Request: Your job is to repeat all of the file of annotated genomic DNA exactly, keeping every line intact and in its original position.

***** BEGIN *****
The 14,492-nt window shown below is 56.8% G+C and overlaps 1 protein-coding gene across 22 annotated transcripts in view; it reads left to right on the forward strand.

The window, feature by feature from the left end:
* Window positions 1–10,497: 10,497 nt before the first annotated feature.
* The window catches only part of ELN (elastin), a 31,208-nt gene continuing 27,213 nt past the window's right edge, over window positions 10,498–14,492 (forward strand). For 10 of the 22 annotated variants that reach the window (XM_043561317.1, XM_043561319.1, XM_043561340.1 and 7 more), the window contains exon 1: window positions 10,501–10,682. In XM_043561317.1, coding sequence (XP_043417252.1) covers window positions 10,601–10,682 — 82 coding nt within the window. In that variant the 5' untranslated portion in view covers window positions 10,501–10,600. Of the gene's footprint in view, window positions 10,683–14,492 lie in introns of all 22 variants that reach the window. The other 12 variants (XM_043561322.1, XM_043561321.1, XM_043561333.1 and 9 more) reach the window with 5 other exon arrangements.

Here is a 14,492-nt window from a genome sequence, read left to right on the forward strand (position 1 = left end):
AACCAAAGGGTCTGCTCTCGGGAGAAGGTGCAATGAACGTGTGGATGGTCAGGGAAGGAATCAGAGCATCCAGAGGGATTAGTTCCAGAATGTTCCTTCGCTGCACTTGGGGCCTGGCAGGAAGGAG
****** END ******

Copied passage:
The 14,492-nt window shown below is 56.8% G+C and overlaps 1 protein-coding gene across 22 annotated transcripts in view; it reads left to right on the forward strand.

The window, feature by feature from the left end:
* Window positions 1–10,497: 10,497 nt before the first annotated feature.
* The window catches only part of ELN (elastin), a 31,208-nt gene continuing 27,213 nt past the window's right edge, over window positions 10,498–14,492 (forward strand). For 10 of the 22 annotated variants that reach the window (XM_043561317.1, XM_043561319.1, XM_043561340.1 and 7 more), the window contains exon 1: window positions 10,501–10,682. In XM_043561317.1, coding sequence (XP_043417252.1) covers window positions 10,601–10,682 — 82 coding nt within the window. In that variant the 5' untranslated portion in view covers window positions 10,501–10,600. Of the gene's footprint in view, window positions 10,683–14,492 lie in introns of all 22 variants that reach the window. The other 12 variants (XM_043561322.1, XM_043561321.1, XM_043561333.1 and 9 more) reach the window with 5 other exon arrangements.

Here is a 14,492-nt window from a genome sequence, read left to right on the forward strand (position 1 = left end):
AACCAAAGGGTCTGCTCTCGGGAGAAGGTGCAATGAACGTGTGGATGGTCAGGGAAGGAATCAGAGCATCCAGAGGGATTAGTTCCAGAATGTTCCTTCGCTGCACTTGGGGCCTGGCAGGAAGGAG